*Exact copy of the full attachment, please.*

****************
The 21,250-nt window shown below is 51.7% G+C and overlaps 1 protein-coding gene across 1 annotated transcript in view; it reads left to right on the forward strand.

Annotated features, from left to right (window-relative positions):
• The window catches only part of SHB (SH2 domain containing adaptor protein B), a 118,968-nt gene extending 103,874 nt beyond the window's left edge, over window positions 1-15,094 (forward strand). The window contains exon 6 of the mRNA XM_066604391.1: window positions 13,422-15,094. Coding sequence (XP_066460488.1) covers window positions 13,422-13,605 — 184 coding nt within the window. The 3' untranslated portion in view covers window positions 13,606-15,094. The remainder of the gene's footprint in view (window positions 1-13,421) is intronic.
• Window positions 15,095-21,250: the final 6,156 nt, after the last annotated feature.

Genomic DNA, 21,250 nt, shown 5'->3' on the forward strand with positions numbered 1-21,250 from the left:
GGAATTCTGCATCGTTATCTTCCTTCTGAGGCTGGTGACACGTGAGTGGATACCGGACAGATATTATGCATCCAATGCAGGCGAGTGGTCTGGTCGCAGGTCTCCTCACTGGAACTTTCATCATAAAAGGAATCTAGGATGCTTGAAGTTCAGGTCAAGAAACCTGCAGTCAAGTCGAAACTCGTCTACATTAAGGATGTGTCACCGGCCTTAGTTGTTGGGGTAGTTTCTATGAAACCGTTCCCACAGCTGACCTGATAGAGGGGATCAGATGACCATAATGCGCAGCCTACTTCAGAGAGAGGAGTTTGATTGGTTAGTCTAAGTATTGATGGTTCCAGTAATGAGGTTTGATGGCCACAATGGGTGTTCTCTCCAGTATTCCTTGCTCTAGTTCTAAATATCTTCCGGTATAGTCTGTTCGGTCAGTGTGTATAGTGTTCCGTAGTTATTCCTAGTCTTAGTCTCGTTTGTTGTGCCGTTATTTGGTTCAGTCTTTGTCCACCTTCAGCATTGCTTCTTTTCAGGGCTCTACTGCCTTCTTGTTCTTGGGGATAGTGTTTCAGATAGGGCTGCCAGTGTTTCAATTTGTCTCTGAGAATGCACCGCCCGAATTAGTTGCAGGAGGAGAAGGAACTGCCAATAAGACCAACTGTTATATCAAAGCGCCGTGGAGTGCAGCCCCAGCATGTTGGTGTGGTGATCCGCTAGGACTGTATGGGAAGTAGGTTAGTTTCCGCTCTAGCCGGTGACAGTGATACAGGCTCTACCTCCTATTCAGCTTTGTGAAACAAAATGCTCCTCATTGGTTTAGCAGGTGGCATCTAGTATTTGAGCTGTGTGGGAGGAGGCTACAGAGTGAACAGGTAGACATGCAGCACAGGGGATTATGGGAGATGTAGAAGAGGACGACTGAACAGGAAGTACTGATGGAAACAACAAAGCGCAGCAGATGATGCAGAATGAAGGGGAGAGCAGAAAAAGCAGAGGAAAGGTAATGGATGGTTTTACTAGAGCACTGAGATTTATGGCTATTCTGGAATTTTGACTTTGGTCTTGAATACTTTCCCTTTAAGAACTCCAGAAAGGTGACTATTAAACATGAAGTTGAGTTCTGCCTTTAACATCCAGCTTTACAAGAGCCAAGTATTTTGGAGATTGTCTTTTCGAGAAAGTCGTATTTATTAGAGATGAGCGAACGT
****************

The 21,250-nt window shown below is 51.7% G+C and overlaps 1 protein-coding gene across 1 annotated transcript in view; it reads left to right on the forward strand.

Annotated features, from left to right (window-relative positions):
• The window catches only part of SHB (SH2 domain containing adaptor protein B), a 118,968-nt gene extending 103,874 nt beyond the window's left edge, over window positions 1-15,094 (forward strand). The window contains exon 6 of the mRNA XM_066604391.1: window positions 13,422-15,094. Coding sequence (XP_066460488.1) covers window positions 13,422-13,605 — 184 coding nt within the window. The 3' untranslated portion in view covers window positions 13,606-15,094. The remainder of the gene's footprint in view (window positions 1-13,421) is intronic.
• Window positions 15,095-21,250: the final 6,156 nt, after the last annotated feature.

Genomic DNA, 21,250 nt, shown 5'->3' on the forward strand with positions numbered 1-21,250 from the left:
GGAATTCTGCATCGTTATCTTCCTTCTGAGGCTGGTGACACGTGAGTGGATACCGGACAGATATTATGCATCCAATGCAGGCGAGTGGTCTGGTCGCAGGTCTCCTCACTGGAACTTTCATCATAAAAGGAATCTAGGATGCTTGAAGTTCAGGTCAAGAAACCTGCAGTCAAGTCGAAACTCGTCTACATTAAGGATGTGTCACCGGCCTTAGTTGTTGGGGTAGTTTCTATGAAACCGTTCCCACAGCTGACCTGATAGAGGGGATCAGATGACCATAATGCGCAGCCTACTTCAGAGAGAGGAGTTTGATTGGTTAGTCTAAGTATTGATGGTTCCAGTAATGAGGTTTGATGGCCACAATGGGTGTTCTCTCCAGTATTCCTTGCTCTAGTTCTAAATATCTTCCGGTATAGTCTGTTCGGTCAGTGTGTATAGTGTTCCGTAGTTATTCCTAGTCTTAGTCTCGTTTGTTGTGCCGTTATTTGGTTCAGTCTTTGTCCACCTTCAGCATTGCTTCTTTTCAGGGCTCTACTGCCTTCTTGTTCTTGGGGATAGTGTTTCAGATAGGGCTGCCAGTGTTTCAATTTGTCTCTGAGAATGCACCGCCCGAATTAGTTGCAGGAGGAGAAGGAACTGCCAATAAGACCAACTGTTATATCAAAGCGCCGTGGAGTGCAGCCCCAGCATGTTGGTGTGGTGATCCGCTAGGACTGTATGGGAAGTAGGTTAGTTTCCGCTCTAGCCGGTGACAGTGATACAGGCTCTACCTCCTATTCAGCTTTGTGAAACAAAATGCTCCTCATTGGTTTAGCAGGTGGCATCTAGTATTTGAGCTGTGTGGGAGGAGGCTACAGAGTGAACAGGTAGACATGCAGCACAGGGGATTATGGGAGATGTAGAAGAGGACGACTGAACAGGAAGTACTGATGGAAACAACAAAGCGCAGCAGATGATGCAGAATGAAGGGGAGAGCAGAAAAAGCAGAGGAAAGGTAATGGATGGTTTTACTAGAGCACTGAGATTTATGGCTATTCTGGAATTTTGACTTTGGTCTTGAATACTTTCCCTTTAAGAACTCCAGAAAGGTGACTATTAAACATGAAGTTGAGTTCTGCCTTTAACATCCAGCTTTACAAGAGCCAAGTATTTTGGAGATTGTCTTTTCGAGAAAGTCGTATTTATTAGAGATGAGCGAACGT